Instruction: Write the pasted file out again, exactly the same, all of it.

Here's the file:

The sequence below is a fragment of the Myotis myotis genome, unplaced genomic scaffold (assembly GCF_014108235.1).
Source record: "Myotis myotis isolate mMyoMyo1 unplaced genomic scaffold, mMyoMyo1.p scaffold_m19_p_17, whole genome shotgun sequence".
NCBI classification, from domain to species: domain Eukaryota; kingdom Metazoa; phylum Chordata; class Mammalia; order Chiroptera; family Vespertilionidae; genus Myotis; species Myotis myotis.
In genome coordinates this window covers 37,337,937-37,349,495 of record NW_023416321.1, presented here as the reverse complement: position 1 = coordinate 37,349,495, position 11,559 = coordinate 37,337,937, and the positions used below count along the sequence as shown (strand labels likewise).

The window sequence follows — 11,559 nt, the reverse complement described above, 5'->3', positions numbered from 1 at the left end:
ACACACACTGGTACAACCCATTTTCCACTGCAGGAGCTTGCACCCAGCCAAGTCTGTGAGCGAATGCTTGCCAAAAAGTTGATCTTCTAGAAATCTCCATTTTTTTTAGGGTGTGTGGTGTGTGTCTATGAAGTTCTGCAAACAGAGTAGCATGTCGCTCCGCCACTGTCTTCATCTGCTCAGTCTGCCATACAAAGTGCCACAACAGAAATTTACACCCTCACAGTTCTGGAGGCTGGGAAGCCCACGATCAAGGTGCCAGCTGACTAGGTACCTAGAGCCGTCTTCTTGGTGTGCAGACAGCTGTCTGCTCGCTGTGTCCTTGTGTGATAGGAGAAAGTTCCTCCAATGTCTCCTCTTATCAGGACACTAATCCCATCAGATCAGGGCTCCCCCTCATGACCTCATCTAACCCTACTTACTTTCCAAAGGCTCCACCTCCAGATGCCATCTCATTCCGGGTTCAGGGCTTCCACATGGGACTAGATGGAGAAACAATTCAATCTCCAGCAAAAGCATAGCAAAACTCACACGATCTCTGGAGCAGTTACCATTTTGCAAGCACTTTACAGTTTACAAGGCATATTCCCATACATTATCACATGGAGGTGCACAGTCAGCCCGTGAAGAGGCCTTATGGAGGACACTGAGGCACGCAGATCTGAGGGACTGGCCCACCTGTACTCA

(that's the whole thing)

The sequence below is a fragment of the Myotis myotis genome, unplaced genomic scaffold (assembly GCF_014108235.1).
Source record: "Myotis myotis isolate mMyoMyo1 unplaced genomic scaffold, mMyoMyo1.p scaffold_m19_p_17, whole genome shotgun sequence".
NCBI classification, from domain to species: domain Eukaryota; kingdom Metazoa; phylum Chordata; class Mammalia; order Chiroptera; family Vespertilionidae; genus Myotis; species Myotis myotis.
In genome coordinates this window covers 37,337,937-37,349,495 of record NW_023416321.1, presented here as the reverse complement: position 1 = coordinate 37,349,495, position 11,559 = coordinate 37,337,937, and the positions used below count along the sequence as shown (strand labels likewise).

The window sequence follows — 11,559 nt, the reverse complement described above, 5'->3', positions numbered from 1 at the left end:
ACACACACTGGTACAACCCATTTTCCACTGCAGGAGCTTGCACCCAGCCAAGTCTGTGAGCGAATGCTTGCCAAAAAGTTGATCTTCTAGAAATCTCCATTTTTTTTAGGGTGTGTGGTGTGTGTCTATGAAGTTCTGCAAACAGAGTAGCATGTCGCTCCGCCACTGTCTTCATCTGCTCAGTCTGCCATACAAAGTGCCACAACAGAAATTTACACCCTCACAGTTCTGGAGGCTGGGAAGCCCACGATCAAGGTGCCAGCTGACTAGGTACCTAGAGCCGTCTTCTTGGTGTGCAGACAGCTGTCTGCTCGCTGTGTCCTTGTGTGATAGGAGAAAGTTCCTCCAATGTCTCCTCTTATCAGGACACTAATCCCATCAGATCAGGGCTCCCCCTCATGACCTCATCTAACCCTACTTACTTTCCAAAGGCTCCACCTCCAGATGCCATCTCATTCCGGGTTCAGGGCTTCCACATGGGACTAGATGGAGAAACAATTCAATCTCCAGCAAAAGCATAGCAAAACTCACACGATCTCTGGAGCAGTTACCATTTTGCAAGCACTTTACAGTTTACAAGGCATATTCCCATACATTATCACATGGAGGTGCACAGTCAGCCCGTGAAGAGGCCTTATGGAGGACACTGAGGCACGCAGATCTGAGGGACTGGCCCACCTGTACTCA